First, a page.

In addition, clause 14 relates to cases of disability discrimination in education which are heard by the special educational needs and disability tribunals or equivalent specialist tribunals. We are excluding from the scope of clause 14 circumstances involving discrimination in education because of disability. That is because the case of someone being treated less favourably by a school, owing to the combination of disability and another protected characteristic, would be met by a single-strand claim in the specialist tribunal. It is better to defer to the expertise of those exclusive jurisdictional regimes than to undermine them by sending combined claims out of their specialist area to the civil courts. We are not stopping a remedy; we are providing the one that we think best fits.

We need to make that amendment to clause 14 to reflect the changes to the rest of the clause, but they are quite techie and detailed and I do not feel that people will be disadvantaged if I do not set out exactly why we need all the consequential amendments. By and large, there was cross-party support for dual discrimination, and it follows that, because the measure was introduced late in the day, we will have to put in shape all prior clauses in order to acknowledge it.

Amendments 152 to 154 are about clarifying "harassment" in clause 25. Amendment 152 replaces the bulk of subsections (1) and (2) with some more straightforward propositions. Currently, subsection (1)(b) defines sexual harassment by copying the wording of European directives, namely whereby somebody

"engages in any form of unwanted verbal, non-verbal or physical conduct of a sexual nature".

We replicated that wording when we amended the Sex Discrimination Act 1975 to implement the relevant directive, but it is difficult to identify any sexual harassment that would not be verbal, non-verbal or physical, therefore those words were probably always superfluous. The wording has not been a problem with the 1975 Act, but in the more far-reaching Equality Bill it could cast doubt on broader references to "conduct".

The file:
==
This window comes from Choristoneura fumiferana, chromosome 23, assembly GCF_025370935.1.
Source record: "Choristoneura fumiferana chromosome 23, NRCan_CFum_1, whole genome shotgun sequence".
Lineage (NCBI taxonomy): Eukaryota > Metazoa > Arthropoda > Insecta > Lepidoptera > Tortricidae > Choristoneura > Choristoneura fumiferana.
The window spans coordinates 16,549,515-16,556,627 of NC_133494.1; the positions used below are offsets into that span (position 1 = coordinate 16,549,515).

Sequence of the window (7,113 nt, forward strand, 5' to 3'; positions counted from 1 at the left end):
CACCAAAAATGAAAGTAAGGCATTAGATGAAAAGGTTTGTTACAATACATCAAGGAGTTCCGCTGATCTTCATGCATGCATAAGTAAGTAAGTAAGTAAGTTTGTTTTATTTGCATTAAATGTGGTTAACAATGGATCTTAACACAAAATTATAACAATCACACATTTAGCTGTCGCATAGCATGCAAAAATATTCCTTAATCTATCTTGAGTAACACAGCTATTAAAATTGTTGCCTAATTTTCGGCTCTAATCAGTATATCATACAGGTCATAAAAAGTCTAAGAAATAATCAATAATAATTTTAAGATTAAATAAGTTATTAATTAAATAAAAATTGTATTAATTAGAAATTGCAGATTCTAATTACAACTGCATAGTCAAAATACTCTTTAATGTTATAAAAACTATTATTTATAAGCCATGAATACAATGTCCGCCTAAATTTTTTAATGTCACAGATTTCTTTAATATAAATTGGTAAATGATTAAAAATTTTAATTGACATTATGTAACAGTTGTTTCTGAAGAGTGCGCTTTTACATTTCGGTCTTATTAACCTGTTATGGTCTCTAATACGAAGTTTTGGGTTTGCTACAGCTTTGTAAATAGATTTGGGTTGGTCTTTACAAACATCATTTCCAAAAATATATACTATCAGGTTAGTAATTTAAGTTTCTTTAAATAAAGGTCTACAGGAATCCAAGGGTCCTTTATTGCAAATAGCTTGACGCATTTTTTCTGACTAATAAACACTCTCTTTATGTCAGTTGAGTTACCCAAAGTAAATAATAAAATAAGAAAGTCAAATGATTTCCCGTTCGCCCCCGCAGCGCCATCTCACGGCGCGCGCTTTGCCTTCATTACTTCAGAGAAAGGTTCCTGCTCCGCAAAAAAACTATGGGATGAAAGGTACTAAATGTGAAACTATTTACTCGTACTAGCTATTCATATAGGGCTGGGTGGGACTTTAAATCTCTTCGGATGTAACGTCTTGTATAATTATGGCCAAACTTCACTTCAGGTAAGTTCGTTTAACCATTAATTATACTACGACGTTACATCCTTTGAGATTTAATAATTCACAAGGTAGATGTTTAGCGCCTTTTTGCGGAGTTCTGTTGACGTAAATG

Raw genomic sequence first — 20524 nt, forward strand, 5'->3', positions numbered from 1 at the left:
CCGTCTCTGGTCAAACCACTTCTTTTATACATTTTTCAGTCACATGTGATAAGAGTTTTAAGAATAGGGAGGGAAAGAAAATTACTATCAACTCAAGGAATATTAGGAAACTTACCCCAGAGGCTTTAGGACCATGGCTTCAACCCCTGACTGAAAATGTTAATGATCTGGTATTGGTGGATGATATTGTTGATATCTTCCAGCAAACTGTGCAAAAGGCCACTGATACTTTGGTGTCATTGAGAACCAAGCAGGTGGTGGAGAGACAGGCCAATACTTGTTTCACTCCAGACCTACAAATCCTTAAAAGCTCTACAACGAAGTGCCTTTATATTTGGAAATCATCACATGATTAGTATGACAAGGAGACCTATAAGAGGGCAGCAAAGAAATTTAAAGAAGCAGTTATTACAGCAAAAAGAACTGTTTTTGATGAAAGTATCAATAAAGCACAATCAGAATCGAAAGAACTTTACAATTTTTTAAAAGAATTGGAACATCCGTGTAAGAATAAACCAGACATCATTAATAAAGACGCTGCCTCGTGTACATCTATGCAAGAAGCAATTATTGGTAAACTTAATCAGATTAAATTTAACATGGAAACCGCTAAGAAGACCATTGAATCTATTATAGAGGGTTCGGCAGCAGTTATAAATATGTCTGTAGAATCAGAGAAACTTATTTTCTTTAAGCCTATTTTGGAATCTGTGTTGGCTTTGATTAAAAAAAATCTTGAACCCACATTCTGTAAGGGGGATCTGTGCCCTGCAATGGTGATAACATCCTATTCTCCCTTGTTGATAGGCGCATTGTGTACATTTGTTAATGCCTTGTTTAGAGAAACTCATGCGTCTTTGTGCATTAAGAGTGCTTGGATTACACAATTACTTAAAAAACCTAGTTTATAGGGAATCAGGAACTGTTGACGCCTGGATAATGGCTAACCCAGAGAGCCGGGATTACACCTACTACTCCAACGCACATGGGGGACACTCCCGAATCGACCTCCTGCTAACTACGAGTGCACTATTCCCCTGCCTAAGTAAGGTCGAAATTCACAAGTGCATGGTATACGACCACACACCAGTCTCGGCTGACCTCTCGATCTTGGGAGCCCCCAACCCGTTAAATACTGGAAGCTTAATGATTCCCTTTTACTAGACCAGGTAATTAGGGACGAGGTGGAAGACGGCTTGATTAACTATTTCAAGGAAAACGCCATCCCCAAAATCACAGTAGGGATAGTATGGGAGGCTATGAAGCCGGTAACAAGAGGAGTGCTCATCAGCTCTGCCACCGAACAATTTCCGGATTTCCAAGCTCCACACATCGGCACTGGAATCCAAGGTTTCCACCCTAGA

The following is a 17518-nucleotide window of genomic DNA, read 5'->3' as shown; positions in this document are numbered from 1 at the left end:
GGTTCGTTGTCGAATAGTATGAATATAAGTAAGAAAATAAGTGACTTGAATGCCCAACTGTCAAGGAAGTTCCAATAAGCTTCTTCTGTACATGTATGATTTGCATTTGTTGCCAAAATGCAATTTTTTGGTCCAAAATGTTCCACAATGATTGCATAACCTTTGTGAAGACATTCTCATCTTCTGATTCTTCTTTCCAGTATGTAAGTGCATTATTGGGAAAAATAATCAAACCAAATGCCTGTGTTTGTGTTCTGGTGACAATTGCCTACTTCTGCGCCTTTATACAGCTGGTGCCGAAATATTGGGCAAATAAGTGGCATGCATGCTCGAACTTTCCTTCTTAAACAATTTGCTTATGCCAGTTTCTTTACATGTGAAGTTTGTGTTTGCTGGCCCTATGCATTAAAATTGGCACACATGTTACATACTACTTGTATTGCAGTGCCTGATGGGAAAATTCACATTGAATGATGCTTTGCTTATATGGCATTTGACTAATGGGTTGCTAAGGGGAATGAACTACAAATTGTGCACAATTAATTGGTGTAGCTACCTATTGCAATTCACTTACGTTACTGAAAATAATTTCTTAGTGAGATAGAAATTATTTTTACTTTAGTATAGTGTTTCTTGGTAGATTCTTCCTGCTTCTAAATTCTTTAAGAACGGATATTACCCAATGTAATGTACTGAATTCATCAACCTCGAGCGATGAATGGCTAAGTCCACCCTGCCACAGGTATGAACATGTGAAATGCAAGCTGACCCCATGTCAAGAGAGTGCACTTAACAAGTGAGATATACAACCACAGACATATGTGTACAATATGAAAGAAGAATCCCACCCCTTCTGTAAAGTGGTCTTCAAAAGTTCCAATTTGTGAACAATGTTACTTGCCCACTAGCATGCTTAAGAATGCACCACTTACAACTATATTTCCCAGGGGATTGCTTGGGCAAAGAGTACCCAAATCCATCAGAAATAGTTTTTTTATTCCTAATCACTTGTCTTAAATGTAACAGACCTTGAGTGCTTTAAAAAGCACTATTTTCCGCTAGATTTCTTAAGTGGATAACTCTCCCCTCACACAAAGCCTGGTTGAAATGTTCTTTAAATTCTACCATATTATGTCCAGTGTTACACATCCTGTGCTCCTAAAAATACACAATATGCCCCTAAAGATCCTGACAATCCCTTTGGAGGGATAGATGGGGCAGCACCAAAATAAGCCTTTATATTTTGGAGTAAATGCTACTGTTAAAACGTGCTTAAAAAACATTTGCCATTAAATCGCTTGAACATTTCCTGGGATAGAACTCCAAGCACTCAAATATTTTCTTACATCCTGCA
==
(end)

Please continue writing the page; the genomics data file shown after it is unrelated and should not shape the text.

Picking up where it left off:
The second matter that amendment 152 addresses is an ambiguity in clause 25(4). "Harassment" in clause 25 encompasses three kinds of conduct: first, unwanted conduct in relation to all the protected characteristics, but not pregnancy, maternity, marriage and civil partnership; secondly, sexual harassment; and thirdly, less favourable treatment because a person has rejected or submitted to either sexual harassment or harassment related to sex or gender reassignment.

Clause 25(4) covers the third form. The provision is ambiguous and we need to clarify it to ensure that the conduct that is submitted to or rejected has the purpose or effect of violating the complainant's dignity or creating an intimidating, hostile, degrading, humiliating or offensive environment. The ambiguity arises because of the way in which the three forms of harassment are described, so we have, as it were, restructured the provision.

Amendment 179 amends schedule 3, which relates to part 3 of the Bill, on services and public functions. The issue is about the provision of services to employees and the ways in which they are to be treated as a section of the public. That is relatively straightforward when it involves the arrangement by employers of such services for employees as gym membership, but when the employer discriminates in providing access to that service, the employer can be held liable. Employers should ensure that all employees can access the service without being discriminated against, but that becomes more difficult when it is applied to group financial products such as group insurance policies-arrangements between an employer and an insurer for the benefit of the employees, their partners and so on.

Group personal pensions are arranged by the employer for the employee as part of their overall package. They are entered into on the basis not of individual characteristics, but of the employer's business and the overall profile of their employees. Currently, employers are responsible for those schemes, as they are part of the employment relationship, and the amendment would remove from the scope of the provisions services group insurance schemes that are arranged in that way. It is very important that I mention that, as it is a change of that kind.

Amendment 186 is a purely technical amendment, so let me bother the House with it no longer. I look forward to hearing from Mr. Harper about the Conservative new clauses.

Embed this video

Copy and paste this code on your website